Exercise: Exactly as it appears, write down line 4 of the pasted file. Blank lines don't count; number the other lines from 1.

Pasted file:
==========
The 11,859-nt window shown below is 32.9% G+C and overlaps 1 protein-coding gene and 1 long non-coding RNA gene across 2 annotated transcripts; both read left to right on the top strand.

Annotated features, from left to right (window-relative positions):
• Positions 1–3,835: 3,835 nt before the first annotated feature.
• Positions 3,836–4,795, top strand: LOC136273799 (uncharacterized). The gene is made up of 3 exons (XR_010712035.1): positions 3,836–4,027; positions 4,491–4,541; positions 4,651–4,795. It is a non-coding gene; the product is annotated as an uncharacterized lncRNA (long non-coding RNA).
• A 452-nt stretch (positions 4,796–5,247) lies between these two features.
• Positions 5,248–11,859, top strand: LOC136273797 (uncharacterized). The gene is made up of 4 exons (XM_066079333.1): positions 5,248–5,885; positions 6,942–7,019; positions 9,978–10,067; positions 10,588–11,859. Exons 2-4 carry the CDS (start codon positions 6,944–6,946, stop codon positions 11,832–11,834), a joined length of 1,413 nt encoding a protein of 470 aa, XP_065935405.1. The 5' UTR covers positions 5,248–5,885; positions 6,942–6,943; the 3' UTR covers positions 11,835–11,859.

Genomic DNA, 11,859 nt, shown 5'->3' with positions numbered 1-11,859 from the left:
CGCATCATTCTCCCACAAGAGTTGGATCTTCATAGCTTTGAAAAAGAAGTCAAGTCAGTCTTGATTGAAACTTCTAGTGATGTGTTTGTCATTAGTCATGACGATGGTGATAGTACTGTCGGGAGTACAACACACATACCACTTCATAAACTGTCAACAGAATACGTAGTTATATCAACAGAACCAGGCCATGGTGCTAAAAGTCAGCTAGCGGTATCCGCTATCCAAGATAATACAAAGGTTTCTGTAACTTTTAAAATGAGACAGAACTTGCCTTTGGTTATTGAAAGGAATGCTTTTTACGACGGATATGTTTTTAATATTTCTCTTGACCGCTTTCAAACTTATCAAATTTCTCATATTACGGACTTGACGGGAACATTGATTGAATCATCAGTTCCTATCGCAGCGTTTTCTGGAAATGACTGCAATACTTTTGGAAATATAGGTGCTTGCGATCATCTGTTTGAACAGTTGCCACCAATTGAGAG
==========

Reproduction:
• Positions 3,836–4,795, top strand: LOC136273799 (uncharacterized). The gene is made up of 3 exons (XR_010712035.1): positions 3,836–4,027; positions 4,491–4,541; positions 4,651–4,795. It is a non-coding gene; the product is annotated as an uncharacterized lncRNA (long non-coding RNA).